i'm a little hesitant to send this stuff via mail, but i suppose that's a risk i'd be willing to take...i think. [​IMG]
    again, thanks for the info...i appreciate it.
    [edit] oh..and i DEFINITELY will not throw away the originals...no matter what. i'll keep those until they disintegrate. [​IMG]
     
  9. Mike Brantley

    Mike Brantley Stunt Coordinator

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    Ted, Dallas Digital Video now will copy your home movies to DVD for what seems like a reasonable rate for about the quality/price you likely are looking for. (You can spend as much as you want for more professional results!) I have not personally used their service, but others have recommended it to me.

    I have a couple of Panasonic DVD-R/RAM decks and a MiniDV camcorder and am looking into methods for transferring my own home movies to DVD myself. As discussed on my site, the chief obstacle to overcome is flicker from these do-it-yourself methods. Anyway, I've been saying I was gonna do this forever, but time is something I keep running out of these days!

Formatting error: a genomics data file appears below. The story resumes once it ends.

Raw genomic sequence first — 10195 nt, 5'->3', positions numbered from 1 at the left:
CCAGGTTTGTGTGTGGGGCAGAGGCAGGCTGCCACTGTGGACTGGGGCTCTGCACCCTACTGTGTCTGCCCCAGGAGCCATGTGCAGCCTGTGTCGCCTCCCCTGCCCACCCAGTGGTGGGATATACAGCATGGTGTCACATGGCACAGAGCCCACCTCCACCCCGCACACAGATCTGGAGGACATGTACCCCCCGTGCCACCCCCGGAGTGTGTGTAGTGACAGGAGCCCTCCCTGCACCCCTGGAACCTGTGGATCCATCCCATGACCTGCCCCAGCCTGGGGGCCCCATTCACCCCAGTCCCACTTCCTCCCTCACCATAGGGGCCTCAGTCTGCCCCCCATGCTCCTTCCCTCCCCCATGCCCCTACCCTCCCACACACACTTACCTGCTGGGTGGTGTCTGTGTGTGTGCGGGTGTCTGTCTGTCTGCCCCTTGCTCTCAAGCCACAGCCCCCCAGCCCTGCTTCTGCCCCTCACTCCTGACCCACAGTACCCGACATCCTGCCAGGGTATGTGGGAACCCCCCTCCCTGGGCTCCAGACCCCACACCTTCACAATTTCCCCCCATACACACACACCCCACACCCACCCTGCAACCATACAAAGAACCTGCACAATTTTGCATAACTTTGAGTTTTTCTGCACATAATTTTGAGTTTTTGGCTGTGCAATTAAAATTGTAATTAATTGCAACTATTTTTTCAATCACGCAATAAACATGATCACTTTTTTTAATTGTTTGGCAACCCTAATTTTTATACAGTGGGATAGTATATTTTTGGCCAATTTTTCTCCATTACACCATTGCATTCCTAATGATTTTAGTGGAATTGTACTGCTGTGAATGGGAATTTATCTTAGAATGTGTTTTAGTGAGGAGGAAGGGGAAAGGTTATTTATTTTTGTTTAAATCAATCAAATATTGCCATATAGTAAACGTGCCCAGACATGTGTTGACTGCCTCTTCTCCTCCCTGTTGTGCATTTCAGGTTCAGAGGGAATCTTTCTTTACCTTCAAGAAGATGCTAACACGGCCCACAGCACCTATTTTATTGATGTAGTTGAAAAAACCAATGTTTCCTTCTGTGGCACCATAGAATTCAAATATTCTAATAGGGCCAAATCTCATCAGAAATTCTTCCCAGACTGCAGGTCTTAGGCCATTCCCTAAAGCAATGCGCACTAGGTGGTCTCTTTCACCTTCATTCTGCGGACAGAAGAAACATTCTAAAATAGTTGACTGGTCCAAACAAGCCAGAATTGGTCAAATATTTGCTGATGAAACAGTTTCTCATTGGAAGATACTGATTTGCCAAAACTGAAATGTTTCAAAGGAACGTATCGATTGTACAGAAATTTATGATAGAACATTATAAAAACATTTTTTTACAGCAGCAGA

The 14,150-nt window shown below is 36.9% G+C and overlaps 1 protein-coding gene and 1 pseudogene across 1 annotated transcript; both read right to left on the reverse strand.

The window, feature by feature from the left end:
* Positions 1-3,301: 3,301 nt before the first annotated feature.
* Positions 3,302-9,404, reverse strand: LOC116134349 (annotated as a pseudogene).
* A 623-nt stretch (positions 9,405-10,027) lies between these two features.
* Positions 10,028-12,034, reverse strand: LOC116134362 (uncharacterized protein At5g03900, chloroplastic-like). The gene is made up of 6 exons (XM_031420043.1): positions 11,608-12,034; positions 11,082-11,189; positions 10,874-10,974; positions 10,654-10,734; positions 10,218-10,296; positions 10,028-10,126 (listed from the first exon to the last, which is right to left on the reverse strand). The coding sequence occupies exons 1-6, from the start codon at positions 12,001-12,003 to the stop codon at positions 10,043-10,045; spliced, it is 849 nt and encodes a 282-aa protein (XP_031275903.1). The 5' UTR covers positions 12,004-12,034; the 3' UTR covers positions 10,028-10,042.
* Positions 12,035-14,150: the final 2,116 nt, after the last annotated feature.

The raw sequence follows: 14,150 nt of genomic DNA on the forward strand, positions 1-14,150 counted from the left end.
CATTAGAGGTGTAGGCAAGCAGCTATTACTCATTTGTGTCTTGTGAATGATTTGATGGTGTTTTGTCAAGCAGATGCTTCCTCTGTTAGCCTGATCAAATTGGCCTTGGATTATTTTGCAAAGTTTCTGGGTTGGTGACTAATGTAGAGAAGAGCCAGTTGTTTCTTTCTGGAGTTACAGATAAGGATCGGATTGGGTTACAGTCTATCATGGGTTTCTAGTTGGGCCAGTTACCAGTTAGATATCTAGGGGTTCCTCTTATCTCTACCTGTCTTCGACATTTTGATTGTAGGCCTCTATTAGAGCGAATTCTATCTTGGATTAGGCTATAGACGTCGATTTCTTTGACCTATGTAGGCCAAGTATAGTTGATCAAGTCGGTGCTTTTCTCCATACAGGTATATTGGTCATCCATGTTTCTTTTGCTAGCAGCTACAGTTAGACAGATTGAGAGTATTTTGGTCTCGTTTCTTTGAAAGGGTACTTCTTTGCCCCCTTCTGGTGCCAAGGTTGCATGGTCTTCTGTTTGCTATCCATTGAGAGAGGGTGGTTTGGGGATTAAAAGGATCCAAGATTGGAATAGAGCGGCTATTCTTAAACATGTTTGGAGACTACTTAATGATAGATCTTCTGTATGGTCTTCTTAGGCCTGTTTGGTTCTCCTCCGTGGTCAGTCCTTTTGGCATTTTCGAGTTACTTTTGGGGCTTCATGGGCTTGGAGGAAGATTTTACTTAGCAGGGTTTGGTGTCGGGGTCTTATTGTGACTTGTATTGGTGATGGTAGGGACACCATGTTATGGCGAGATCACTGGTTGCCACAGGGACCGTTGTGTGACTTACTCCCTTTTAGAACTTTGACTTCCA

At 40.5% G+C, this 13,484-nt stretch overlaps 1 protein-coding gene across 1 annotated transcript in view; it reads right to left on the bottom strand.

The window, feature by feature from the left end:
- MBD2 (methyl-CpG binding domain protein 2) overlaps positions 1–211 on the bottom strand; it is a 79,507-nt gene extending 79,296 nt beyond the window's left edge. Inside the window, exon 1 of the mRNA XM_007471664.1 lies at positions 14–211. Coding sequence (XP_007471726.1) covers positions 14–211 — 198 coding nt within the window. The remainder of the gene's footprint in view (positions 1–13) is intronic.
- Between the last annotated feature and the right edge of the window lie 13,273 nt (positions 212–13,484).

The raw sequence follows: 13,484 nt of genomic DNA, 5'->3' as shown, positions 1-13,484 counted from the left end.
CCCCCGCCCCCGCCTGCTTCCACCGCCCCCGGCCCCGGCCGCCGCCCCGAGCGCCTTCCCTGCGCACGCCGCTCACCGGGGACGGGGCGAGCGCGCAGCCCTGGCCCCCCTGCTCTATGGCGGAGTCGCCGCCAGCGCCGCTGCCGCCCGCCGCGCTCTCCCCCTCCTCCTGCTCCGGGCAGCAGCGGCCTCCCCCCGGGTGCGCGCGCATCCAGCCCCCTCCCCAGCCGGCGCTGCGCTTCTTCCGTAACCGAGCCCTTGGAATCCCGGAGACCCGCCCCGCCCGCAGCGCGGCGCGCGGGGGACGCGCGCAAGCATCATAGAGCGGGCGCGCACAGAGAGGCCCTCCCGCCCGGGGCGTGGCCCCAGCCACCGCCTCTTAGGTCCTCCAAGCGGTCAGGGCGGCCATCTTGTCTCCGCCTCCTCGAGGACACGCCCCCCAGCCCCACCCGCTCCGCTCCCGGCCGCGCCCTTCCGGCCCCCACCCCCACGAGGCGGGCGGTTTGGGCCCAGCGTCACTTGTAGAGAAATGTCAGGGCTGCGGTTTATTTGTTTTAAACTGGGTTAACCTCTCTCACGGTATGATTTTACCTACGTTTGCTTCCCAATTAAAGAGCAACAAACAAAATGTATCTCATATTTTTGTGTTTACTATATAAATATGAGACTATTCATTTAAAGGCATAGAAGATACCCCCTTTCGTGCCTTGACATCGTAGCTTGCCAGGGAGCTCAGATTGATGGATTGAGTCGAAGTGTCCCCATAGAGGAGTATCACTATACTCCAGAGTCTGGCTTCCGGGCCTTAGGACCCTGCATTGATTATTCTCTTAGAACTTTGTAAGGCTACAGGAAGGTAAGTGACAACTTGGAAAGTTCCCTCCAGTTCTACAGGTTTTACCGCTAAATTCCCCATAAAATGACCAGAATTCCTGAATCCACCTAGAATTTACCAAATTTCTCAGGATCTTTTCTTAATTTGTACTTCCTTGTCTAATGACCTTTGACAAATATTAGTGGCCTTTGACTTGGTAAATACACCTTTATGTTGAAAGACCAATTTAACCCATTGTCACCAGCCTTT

Good luck. Once you get your movies onto DVD, you'll be able to more easily make copies on DVD-R or VHS to distribute to your other family members if you want. As DVD grows and grows, it'll become about as universal a format as VHS, I would think.
     
  10. Ted Lee

    Ted Lee Lead Actor

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    thanks mike - i'm going to check with my sister to see if this is something she wants to do. i think we're both a little worried about it getting lost in the mail, but maybe we'll just hope really hard that it makes it okay. [​IMG]
     
  11. Mike Brantley

    Mike Brantley Stunt Coordinator

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    Yes, I know what you mean. What good is insurance for something that can't be replaced? If your film is lost in transit and you have insured it, you get new film. But you will have lost the images that cannot be replaced.